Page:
For the PhaseIV album all I used was a $100 mic, a cheap Behringer mixer a cheazy $50 acoustic and a Gibson L6S.
Everything else was self contained in the comptuter (a 10 year old Mac G3 with a 60mhz processor and 700mb ram. Most of the software you can get as freeware like reverbs etc...
The only thing that cost money was the synths and you can use loops from a place like Peace Love Productions that are only about $6 each.
And Cubase, again, you can get something a lot cheaper if you don't need 128 tracks.

It's all in how you use it. Instead of micing all your drums, use a bunch of loops, then use the real kit to fill in the cymbals and tom rolls.
When you record the bass, put lots of compression on it.
For the guitar, go straight line in and get Amplitube or if you can't afford that, spend a bunch of time messing around with mic placement and keep the volume down.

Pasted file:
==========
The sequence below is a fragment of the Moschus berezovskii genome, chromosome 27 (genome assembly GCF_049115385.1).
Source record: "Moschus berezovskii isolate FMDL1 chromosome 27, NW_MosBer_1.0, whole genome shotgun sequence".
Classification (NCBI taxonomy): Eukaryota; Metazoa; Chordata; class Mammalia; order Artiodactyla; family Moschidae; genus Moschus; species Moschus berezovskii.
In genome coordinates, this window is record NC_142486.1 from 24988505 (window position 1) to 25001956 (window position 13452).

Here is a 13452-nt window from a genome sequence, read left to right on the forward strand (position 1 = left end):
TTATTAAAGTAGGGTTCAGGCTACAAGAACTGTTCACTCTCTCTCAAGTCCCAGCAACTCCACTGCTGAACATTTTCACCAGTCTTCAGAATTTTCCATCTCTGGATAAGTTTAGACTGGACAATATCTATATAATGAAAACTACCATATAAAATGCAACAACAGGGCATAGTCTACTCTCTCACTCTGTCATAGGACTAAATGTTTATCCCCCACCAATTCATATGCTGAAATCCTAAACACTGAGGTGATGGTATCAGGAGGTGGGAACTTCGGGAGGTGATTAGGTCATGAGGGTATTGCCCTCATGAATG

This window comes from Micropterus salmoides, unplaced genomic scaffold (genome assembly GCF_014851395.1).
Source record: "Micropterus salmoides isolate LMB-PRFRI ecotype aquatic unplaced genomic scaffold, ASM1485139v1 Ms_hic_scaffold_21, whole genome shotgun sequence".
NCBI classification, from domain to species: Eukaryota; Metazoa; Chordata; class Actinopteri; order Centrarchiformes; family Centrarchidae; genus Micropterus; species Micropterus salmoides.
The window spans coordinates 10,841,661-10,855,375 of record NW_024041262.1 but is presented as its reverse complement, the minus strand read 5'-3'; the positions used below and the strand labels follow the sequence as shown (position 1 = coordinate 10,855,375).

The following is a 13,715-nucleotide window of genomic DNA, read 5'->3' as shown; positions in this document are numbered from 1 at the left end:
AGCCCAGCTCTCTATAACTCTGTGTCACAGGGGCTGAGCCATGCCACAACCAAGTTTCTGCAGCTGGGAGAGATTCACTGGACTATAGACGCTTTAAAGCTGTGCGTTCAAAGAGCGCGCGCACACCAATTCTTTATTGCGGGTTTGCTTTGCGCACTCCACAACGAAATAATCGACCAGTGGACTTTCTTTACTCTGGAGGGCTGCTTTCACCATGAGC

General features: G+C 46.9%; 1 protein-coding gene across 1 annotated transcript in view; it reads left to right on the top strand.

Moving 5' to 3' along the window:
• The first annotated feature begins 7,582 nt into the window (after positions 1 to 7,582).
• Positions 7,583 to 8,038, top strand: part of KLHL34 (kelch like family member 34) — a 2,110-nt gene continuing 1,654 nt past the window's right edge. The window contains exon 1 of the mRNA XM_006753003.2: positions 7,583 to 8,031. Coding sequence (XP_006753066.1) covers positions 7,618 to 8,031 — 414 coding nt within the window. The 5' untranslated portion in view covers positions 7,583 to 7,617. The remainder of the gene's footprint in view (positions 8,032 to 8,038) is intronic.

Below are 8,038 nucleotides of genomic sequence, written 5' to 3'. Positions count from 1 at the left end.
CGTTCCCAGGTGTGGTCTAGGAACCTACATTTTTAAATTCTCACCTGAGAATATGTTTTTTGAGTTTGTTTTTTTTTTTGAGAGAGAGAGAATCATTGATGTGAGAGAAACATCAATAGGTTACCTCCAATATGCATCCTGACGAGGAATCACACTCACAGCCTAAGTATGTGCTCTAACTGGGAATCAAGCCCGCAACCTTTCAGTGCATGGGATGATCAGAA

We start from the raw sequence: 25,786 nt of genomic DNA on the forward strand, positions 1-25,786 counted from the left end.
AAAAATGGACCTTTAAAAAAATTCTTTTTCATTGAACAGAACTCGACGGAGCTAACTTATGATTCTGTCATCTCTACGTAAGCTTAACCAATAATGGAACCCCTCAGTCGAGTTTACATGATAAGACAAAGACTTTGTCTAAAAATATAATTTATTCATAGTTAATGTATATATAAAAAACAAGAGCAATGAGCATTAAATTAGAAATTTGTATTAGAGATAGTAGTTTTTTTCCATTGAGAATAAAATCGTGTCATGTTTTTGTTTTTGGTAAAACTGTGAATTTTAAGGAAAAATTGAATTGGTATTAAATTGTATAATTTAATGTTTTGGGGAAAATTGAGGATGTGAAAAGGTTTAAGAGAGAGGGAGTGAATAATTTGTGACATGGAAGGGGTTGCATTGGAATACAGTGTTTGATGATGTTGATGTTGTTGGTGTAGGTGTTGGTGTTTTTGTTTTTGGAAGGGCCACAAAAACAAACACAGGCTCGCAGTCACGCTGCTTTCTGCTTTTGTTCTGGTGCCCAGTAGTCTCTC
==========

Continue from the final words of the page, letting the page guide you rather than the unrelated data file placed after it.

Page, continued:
If you absolutely must record live, just do a scratch version first, then redo each instrument seperately until you get perfect takes.

Last but not least, take a whole bunch of time mixing and mastering.
Again, you can get freeware stuff for doing compression.

Seriously dood, if you don't know any of this stuff just read through the tutorials. There's tons of pics and audio examples showing how a song progresses.
# 17
earthman buck
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earthman buck
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02/10/2007 6:20 am
Originally Posted by: schmangeAnd Cubase, again, you can get something a lot cheaper if you don't need 128 tracks.

That's one thing we could do. A friend of ours has Cubase and he's quite willing to make whatever we record sound better.